European election candidates had spent almost €60,000 combined on Facebook advertising up to last Sunday, figures made available by the social media giant have revealed.
Of this, almost a quarter was spent by just one candidate.
As part of its attempts to bring greater transparency to how politicians use the social media platform, Facebook has enabled users to check campaign pages to see how much public representatives have spent on political advertising.
Spending can vary depending on the targeted reach of each ad, meaning there is no one standard price per ad.
An Irish Examiner analysis of the 59 candidates running in Friday’s European elections shows that, between March and last Sunday, May 19, a total of 33 hopefuls spent approximately €59,865 between them on Facebook ads.
The pages for each individual party were not factored into these figures, as these pages also run advertising for the local elections, divorce referendum, and mayor plebiscite.
Therefore it is likely that advertising promoting candidates has also been bought by their respective parties.
Unsurprisingly, a significant amount of the spending by European candidates - roughly €26,011 - was spent in the week up to last Sunday as the campaign entered the final stretch.
Top of the pile was Labour’s Dominic Hannigan, who ran some 188 ads since March, at a cost of €15,806 - €2,135 of which was spent in the week up to last Sunday.
The former TD is hoping to win a seat in the four-seater Midlands North-West constituency.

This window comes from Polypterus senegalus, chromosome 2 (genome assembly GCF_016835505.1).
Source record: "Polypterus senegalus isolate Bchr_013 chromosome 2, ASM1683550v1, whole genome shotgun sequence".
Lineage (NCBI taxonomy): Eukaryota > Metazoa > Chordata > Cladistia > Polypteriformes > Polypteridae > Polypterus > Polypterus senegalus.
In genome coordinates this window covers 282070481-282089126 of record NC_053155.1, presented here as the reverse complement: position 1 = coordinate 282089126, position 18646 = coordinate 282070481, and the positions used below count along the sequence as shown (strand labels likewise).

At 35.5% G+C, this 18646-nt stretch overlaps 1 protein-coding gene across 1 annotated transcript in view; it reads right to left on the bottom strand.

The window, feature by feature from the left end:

Next was Mr Hannigan’s constituency rival and sitting MEP Luke ‘Ming’ Flanagan, who has spent €8,557 on ads since March.
Former Rose of Tralee and Fine Gael candidate Maria Walsh - also hoping to win a seat in Midlands North-West - ranked third having spent €6,756 over the same time period.
Rounding off the top ten spenders up to last Sunday are Mark Durkan (Fine Gael, Dublin, €3,402), Matt Carthy (Sinn Féin, Midlands North West, €3,117), Deirdre Clune (Fine Gael, South, €2,634), Seán Kelly (Fine Gael, South, €2,581), Malcolm Byrne (Fianna Fáil, South, €2,106) and Alice Mary Higgins (Independent, €1,889).
At the other end of the spending spectrum, Facebook does not give a specific figure for those who have paid for advertising, but whose outlay has not exceeded €100.
As such, seven candidates have bought advertising with Facebook, but only to the value of €100 or less.
These are Gillian Brien (Solidarity/People Before Profit), Ciarán Cuffe (Green Party), Billy Kelleher (Fianna Fáil), Dilip Mahapatra (independent), Liam Minehan (Independent), Liadh Ní Riadh (Sinn Féin), and Grace O’Sullivan (Green Party).
When broken down by party, Labour were the biggest spenders up to last Sunday, with €18,001, closely followed by Fine Gael (€17,542), Fianna Fáil (€4,802 approx), Sinn Féin (€3,646 approx), the Green Party (€1,417 approx), Renua (€740), Solidarity People Before Profit (€506) and the Social Democrats (€438).
As of May 19, the 33 candidates who had taken out advertising had run 661 ads since March at an average price of €91 per spot.
With campaigns intensifying in the final week ahead of the election, it is expected that thousands more will be spent on Facebook advertising between last Sunday’s figures and when the polls close at 10pm on Friday night.